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Miss Representation Documentary

4 Reasons Why Miss Representation Should Be Mandatory Viewing in Schools

After interviewing Jennifer Siebel Newsom about her documentary Miss Representation, we were excited to watch the film on OWN last night. And it's truly incredible. Miss Representation explores how the way women are portrayed as objects in films, advertising, TV shows, and other media outlets directly affects the minimal number of women in leadership roles and how young girls view themselves. Not only is this documentary important for adult women to see, I think it's especially important for the next generations to watch. Here's why Miss Representation should be mandatory viewing in schools.

  • Wake-Up Call: We're often told that things are getting better for women in the US, but it was really eye-opening to realize that we've got a long way to go. In school, we learn about the history of women's rights, and the overall narrative is "see how far we've come?" But it's important to remember that in many ways things are getting worse for women, and girls need to recognize this in order to make a change. By accepting the idea that we're doing fine, we become complacent.
  • Specific and Current: We're so desensitized to women's negative portrayals in the media, we don't even recognize some of the ways women are degraded and dehumanized. This film does a great job of pointing out specific examples, down to the words that are used in a news article ("the female politician complained" vs. "the male politician said"), that keep us aware of what's going on. And girls are able to see current clips from TV shows and movies they're familiar with, so they can begin realizing how the information and images they're being fed is affecting their world and self-view.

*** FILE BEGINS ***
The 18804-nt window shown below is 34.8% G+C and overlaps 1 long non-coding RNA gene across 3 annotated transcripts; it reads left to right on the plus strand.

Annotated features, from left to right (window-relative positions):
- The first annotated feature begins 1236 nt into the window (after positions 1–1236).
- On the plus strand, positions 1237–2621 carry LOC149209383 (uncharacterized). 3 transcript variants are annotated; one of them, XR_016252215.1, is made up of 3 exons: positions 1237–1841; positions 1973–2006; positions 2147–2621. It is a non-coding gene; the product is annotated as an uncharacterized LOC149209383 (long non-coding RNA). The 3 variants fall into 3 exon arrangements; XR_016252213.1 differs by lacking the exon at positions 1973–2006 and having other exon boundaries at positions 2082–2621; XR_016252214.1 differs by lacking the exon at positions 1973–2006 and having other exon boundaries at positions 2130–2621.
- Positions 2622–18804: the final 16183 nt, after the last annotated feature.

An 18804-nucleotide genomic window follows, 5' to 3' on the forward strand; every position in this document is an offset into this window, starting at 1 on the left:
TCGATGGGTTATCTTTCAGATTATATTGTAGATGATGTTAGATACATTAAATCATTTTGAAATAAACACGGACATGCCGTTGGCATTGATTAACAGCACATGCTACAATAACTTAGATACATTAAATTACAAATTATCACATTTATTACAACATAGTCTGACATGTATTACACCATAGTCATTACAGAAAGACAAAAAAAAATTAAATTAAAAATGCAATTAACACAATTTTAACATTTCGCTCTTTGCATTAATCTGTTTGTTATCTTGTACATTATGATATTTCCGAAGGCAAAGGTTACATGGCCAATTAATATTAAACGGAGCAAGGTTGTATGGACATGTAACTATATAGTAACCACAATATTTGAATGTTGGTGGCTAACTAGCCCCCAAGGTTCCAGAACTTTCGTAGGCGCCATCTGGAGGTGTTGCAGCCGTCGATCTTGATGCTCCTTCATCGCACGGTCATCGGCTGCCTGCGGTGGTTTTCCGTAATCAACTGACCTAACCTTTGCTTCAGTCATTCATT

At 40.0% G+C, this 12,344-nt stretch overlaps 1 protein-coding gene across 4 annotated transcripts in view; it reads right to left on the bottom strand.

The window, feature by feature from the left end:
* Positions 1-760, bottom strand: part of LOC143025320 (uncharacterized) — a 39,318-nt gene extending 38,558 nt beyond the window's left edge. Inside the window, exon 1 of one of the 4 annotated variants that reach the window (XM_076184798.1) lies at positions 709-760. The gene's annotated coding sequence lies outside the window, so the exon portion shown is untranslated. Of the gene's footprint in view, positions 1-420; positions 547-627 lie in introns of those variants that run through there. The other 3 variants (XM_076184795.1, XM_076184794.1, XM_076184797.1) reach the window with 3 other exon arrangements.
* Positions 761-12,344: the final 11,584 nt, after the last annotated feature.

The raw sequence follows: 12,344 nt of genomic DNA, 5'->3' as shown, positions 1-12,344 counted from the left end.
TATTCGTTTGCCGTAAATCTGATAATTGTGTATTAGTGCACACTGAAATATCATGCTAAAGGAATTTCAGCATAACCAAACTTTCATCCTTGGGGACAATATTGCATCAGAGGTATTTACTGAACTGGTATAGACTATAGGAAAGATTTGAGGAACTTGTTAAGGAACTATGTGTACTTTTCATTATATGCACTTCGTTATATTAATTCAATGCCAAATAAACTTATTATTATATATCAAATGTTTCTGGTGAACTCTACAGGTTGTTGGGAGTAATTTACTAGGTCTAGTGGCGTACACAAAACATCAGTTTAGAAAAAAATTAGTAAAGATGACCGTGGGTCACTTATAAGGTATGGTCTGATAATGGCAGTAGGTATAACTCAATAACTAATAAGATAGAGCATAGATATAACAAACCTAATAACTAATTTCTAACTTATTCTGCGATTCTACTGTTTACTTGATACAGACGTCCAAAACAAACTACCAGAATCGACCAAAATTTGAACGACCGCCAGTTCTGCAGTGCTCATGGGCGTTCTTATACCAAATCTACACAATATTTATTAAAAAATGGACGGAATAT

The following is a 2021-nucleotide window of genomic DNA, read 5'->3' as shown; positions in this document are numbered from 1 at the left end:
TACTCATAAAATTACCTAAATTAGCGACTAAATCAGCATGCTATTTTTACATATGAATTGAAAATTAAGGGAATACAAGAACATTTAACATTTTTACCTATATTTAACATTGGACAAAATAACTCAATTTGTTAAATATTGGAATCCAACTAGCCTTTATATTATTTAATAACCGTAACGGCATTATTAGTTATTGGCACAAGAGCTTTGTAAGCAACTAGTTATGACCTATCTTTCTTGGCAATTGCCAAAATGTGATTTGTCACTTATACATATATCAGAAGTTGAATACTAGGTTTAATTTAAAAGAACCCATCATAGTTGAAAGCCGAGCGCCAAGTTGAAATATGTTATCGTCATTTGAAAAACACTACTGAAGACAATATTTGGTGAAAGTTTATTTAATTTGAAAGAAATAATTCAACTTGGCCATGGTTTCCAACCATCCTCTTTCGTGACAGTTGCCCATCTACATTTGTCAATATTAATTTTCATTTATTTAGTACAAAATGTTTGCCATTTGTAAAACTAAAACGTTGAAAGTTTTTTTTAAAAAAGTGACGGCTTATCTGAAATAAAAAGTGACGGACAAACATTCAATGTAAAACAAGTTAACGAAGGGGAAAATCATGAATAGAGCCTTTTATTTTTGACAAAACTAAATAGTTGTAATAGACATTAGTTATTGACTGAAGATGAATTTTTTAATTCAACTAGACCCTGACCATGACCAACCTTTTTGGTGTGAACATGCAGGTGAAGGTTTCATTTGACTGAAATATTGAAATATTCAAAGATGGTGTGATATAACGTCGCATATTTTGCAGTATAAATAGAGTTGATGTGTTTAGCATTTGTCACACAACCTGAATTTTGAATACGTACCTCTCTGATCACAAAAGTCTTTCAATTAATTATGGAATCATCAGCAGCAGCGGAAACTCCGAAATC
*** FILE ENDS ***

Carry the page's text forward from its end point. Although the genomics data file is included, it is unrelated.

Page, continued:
• Young Voices: I was blown away by how articulate and thoughtful the teens interviewed in the documentary were. I had tears in my eyes listening to their heartfelt and honest pleas for change and comments on women in the media. Young boys and girls may tune out adult-fed information, but seeing their peers speak candidly and intelligently about these issues may stir something in them.
  • Role Models: So many times the women that girls see on reality TV shows and in magazines are extremely thin, sexed-up, backstabbing, and praised for their looks over their brains. These are the women the next generation looks up to and mimics, whether they realize it or not. But this documentary is chock-full of the types of strong, intelligent leaders young girls should be looking up to, featuring interviews with positive role models such as Lisa Ling, Jane Fonda, Katie Couric, Rachel Maddow, Gloria Steinem, Condoleezza Rice, Nancy Pelosi, and Geena Davis. Their smart, and at times funny, words of wisdom give these girls a face and personality to match to the names they may have skimmed over in a textbook.

Did you watch the documentary? What did you get out of it?

Join The Conversation
Pistil Pistil 5 years
I feel like I'm on a feminist kick now. I've done my own research into feminism in the past, and there are still things that shock me. I wasn't aware of that push to get women back into traditional roles after the war. It makes me wonder what things might be like without that influence.
dashsuede dashsuede 5 years
I don't have OWN so I'll have to find someway to watch it, but based on the trailer, I totally agree with the title of this article. Heck, it should been seen by every man and woman in any workplace too.
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